Rae Simpson, Ph.D., formerly co-directed MIT's Work-Life Center, where she developed a broad range of initiatives, many of which have won national recognition.

A specialist in communication of research knowledge to the public, Rae created the MIT Young Adult Development Project which gathered and disseminated key findings on young adult development, including brain development, highlighting the unique needs and characteristics of this age group and exploring implications for universities, parents, policymakers, human service providers, employers, and others. Extending this work, she is currently analyzing and disseminating emerging research on brain development and its implications for understanding mental illness.

As chief consultant to the Harvard Parenting Project at the Harvard School of Public Health, with funding from the John D. and Catherine T. MacArthur Foundation, Rae wrote and published Raising Teens: A Synthesis of Research and a Foundation for Action available at the Raising Teens website.

Rae has consulted on issues in parenting education, parenting and the media, youth development, and research communication to national and international organizations including the World Health Organization, CBS television, National Science Foundation, the United Nations, public television, and major advertising, publishing, and law firms. She is founding chair of the National Parenting Education Network,, a national professional organization for parenting education.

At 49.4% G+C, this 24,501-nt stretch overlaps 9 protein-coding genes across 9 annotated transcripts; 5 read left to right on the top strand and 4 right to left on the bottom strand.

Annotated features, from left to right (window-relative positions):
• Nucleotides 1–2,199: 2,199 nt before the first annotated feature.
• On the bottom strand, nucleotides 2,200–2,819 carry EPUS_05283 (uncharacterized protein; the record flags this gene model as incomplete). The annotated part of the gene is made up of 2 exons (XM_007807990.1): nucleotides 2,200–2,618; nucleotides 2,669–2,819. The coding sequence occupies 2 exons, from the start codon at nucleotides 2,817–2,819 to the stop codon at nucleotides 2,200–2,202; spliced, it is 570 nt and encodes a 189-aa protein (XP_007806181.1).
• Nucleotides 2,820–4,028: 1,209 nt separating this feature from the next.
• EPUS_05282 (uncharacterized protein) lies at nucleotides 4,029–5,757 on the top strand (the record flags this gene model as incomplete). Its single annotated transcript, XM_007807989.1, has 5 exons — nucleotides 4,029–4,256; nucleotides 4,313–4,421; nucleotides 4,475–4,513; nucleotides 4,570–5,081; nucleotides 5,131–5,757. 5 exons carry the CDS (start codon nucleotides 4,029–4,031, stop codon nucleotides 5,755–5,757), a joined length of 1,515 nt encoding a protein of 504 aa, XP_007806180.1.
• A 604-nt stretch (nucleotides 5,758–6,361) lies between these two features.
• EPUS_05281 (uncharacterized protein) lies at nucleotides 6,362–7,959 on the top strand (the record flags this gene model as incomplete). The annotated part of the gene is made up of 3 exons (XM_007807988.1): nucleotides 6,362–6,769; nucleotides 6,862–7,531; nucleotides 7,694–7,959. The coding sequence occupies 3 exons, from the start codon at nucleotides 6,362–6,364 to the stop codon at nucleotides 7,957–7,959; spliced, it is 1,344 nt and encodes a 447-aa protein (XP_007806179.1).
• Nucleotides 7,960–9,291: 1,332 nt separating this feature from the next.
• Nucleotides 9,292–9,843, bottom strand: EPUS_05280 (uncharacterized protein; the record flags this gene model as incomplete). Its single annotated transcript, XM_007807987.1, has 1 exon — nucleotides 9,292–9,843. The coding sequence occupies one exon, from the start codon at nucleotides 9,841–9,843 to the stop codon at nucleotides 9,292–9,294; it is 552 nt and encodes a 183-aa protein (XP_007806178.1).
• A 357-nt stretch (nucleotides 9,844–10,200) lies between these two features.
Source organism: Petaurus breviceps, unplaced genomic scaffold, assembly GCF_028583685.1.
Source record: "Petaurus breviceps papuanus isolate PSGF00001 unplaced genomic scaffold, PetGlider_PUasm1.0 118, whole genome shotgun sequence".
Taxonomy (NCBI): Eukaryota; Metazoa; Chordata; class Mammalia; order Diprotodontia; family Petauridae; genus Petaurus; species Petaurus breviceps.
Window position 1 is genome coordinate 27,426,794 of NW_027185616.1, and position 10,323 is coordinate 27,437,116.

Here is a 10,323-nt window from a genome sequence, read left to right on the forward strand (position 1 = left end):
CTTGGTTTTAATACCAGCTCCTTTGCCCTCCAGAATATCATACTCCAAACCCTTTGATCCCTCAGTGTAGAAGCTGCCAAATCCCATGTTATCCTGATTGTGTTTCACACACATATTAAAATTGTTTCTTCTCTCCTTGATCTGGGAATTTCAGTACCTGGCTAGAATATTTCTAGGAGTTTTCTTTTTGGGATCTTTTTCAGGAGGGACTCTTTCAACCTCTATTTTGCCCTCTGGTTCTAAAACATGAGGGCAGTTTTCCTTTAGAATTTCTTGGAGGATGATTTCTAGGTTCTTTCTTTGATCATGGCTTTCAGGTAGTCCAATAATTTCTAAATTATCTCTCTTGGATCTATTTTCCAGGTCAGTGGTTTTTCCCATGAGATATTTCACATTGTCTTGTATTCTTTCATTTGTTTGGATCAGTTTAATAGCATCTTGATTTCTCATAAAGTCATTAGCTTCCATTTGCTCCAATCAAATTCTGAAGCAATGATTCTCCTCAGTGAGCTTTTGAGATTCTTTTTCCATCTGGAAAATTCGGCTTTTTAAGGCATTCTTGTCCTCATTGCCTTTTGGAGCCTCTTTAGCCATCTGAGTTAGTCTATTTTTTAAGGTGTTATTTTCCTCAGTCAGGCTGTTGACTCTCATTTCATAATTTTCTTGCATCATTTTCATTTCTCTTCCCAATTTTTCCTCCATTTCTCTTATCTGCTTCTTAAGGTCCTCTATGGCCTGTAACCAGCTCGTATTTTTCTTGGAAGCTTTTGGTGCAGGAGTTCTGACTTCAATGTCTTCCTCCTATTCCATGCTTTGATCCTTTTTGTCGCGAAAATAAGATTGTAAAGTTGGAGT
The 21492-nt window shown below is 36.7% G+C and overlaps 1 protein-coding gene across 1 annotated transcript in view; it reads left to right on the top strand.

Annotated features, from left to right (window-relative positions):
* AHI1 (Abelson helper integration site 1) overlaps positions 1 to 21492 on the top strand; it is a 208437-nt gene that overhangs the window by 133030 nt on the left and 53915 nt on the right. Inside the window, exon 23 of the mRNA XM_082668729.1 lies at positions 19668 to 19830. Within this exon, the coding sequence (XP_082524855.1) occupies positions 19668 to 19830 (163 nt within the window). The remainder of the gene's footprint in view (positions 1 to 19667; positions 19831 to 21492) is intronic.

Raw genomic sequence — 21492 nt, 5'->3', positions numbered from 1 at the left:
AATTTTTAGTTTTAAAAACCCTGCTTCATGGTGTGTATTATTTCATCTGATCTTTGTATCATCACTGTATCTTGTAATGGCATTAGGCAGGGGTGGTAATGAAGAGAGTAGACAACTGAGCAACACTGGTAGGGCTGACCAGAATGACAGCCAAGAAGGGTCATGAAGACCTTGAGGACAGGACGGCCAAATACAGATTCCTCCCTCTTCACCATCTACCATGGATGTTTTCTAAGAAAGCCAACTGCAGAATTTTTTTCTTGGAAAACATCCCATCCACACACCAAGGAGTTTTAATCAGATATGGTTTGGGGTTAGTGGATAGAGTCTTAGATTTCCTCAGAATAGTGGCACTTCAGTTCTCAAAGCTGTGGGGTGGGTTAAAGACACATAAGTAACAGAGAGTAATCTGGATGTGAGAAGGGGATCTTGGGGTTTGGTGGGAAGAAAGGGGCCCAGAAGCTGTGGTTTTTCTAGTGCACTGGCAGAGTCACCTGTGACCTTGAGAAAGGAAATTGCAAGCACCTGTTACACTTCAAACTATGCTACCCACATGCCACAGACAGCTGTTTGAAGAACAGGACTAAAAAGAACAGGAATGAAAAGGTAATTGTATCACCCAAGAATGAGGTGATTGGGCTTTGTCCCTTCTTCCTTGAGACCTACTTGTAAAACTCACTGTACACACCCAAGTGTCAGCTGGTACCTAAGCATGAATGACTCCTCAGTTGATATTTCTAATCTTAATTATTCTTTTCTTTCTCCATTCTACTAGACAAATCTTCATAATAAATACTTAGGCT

Rae received her Ph.D. in communication research from Stanford University and is the author (under her former name, Rae Goodell) of The Visible Scientists (Boston: Little, Brown, 1977), which explores the relationship between experts and the media, as well as numerous articles in such publications as The New York Times, Columbia Journalism Review, and The Washington Post.

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Massachusetts Institute of Technology